• MILLY21MILLY21 Feels At Home Registered Posts: 59
    Its a bit tricky though isnt it. We have decided to do a notice to inform staff of possible tax implications to them personally of using the vehciles, requesting they dont use them and that if anyone has to use them they will be charged (that should cover the fuel then).

    Thanks you for your help again.

    Best regards
  • payrollpropayrollpro Trusted Regular Registered, Working Together with HMRC Posts: 404
    Hi Milly,

    I think we need to split this issue into two important factors. Firstly, what is your employer trying to achieve? Secondly, is there a BIK issue to deal with?

    From your original post I got the impression the employer wanted to discourage personal use of the vans and perhaps make sure the running costs were not being distorted by some personal mileage. If this is the case I don't think it is sensible to confuse the issue with simultaneous discussions about taxation.

    From a pure cost and insurance point of view I think the company needs to take a corporate view about personal use and if it perceives there to be a problem then it needs to stamp it out and either forbidding it in terms and conditions (which is needed anyway) and/or imposing a mielage charge is the only way to do it. What you need to avoid is having both, forbid it and then accept it by charging. If its forbidden then its a disciplinary matter and imposing a charge merely makes the terms and conditions a laughing matter.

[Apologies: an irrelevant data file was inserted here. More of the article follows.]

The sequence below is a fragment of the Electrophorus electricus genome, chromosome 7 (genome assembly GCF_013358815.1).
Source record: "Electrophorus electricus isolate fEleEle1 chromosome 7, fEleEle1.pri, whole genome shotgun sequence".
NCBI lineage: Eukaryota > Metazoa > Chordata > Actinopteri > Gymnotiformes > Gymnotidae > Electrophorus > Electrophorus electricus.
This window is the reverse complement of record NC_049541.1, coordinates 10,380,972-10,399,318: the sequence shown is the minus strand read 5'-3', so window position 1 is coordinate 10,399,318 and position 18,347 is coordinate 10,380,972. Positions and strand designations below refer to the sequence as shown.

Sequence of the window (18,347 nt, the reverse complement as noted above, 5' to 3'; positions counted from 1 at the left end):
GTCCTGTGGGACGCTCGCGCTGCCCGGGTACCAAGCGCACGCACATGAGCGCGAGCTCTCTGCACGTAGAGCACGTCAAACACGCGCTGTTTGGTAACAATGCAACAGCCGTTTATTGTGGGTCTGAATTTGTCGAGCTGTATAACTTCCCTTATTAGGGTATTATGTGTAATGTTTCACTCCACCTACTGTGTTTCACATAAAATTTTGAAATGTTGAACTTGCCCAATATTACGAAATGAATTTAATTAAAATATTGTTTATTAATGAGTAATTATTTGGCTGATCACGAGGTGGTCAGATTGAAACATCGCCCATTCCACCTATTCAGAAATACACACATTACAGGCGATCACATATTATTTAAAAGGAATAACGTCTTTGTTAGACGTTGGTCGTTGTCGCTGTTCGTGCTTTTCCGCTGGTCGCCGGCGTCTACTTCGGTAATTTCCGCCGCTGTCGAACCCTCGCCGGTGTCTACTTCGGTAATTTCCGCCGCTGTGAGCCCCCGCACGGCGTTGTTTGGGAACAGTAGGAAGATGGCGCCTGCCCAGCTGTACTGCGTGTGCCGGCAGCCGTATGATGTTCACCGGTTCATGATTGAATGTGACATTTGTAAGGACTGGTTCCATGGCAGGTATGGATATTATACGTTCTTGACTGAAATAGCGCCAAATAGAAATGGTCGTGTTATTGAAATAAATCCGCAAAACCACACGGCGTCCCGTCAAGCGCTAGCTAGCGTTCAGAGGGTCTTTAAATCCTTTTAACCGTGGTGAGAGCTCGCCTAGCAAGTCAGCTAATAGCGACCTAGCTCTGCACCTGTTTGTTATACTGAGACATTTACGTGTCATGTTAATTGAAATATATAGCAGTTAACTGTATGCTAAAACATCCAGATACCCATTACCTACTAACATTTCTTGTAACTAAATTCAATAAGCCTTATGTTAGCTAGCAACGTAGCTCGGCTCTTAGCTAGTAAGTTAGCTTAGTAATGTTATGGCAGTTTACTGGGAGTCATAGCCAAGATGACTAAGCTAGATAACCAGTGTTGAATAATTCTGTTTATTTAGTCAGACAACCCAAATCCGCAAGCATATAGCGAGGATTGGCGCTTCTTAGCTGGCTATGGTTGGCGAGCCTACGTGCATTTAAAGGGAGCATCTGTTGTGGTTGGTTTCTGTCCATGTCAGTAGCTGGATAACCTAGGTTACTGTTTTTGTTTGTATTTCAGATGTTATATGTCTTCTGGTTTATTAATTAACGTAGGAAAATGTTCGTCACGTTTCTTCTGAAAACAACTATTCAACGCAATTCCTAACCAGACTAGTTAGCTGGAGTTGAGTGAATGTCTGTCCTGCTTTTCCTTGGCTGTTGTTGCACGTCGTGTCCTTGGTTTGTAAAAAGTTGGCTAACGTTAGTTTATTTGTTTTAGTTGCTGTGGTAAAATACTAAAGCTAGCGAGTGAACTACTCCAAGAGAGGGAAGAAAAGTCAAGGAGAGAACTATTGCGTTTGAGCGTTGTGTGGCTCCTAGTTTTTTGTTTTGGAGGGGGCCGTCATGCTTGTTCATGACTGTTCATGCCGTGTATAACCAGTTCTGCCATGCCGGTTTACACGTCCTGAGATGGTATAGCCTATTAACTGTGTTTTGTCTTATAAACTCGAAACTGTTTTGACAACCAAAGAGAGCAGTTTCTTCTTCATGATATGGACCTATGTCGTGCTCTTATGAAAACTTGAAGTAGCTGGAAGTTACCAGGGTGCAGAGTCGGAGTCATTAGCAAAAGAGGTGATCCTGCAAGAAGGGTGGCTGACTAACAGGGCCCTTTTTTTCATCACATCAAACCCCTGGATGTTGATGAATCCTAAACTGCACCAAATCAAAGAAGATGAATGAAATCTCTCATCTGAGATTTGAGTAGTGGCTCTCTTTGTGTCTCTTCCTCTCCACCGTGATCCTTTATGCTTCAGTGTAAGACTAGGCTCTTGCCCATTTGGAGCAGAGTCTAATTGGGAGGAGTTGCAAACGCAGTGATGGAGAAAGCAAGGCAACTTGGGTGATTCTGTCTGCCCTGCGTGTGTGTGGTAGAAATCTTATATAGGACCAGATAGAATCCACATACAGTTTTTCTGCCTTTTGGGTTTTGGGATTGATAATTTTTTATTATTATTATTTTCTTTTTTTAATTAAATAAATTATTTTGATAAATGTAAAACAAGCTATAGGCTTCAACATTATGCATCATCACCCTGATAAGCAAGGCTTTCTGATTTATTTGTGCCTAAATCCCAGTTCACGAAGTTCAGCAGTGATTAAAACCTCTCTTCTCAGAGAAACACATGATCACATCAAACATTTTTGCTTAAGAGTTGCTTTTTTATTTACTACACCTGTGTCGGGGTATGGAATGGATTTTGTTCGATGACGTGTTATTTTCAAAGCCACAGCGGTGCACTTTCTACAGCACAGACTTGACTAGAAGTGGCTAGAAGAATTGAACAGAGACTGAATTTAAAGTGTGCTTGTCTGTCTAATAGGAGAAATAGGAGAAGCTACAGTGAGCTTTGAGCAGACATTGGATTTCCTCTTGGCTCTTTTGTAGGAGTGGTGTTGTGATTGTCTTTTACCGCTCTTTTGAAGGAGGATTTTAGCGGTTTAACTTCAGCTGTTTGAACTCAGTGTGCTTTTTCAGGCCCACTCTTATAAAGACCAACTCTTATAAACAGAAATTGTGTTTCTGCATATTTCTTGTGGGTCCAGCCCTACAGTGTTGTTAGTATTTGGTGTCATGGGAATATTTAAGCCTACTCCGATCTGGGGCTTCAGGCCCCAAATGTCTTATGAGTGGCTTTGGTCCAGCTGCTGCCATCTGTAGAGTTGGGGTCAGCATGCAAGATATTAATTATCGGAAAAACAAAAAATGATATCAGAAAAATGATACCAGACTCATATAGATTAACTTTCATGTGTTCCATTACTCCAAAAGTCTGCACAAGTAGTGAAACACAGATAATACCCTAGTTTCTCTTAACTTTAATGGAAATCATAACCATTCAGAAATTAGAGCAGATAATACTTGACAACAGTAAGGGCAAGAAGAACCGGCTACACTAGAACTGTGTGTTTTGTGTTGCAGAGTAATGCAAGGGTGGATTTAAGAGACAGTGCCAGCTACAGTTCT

If there is to be personal use allowed (and lets face it sometimes you have to accept reality, for example personal internet use of company computers) then i would have suggested a much higher charge to cover the full running costs, say 25p or 30p a mile. Whilst some will see this as still cost effective, others will stop using the vans.

    The taxation issue, to me, is a secondary issue. The requirement is to disclose the vans as personal use and to declare the full tax value of them, both the vehicle and fuel, unless the company has evidence to show that the actual use complies with the concession, as pointed out by slackda (where do you guys get these names!). The evidence is a mileage log which shows that the total mileage travelled by the van can be explained by the direct work related activities plus the commuting journeys with only a minor amount of unexplained additional mileage.

    It's a pain but without such clear and unambiguous evidence a compliance review will merely reject the view that no BIK has occured and an assessment will be raised.

  • MILLY21MILLY21 Feels At Home Registered Posts: 59
    Hi Payrollpro

    Thank you for your for your post. All advice noted and greatfully received.


  • blobbyhblobbyh Font Of All Knowledge Registered Posts: 2,414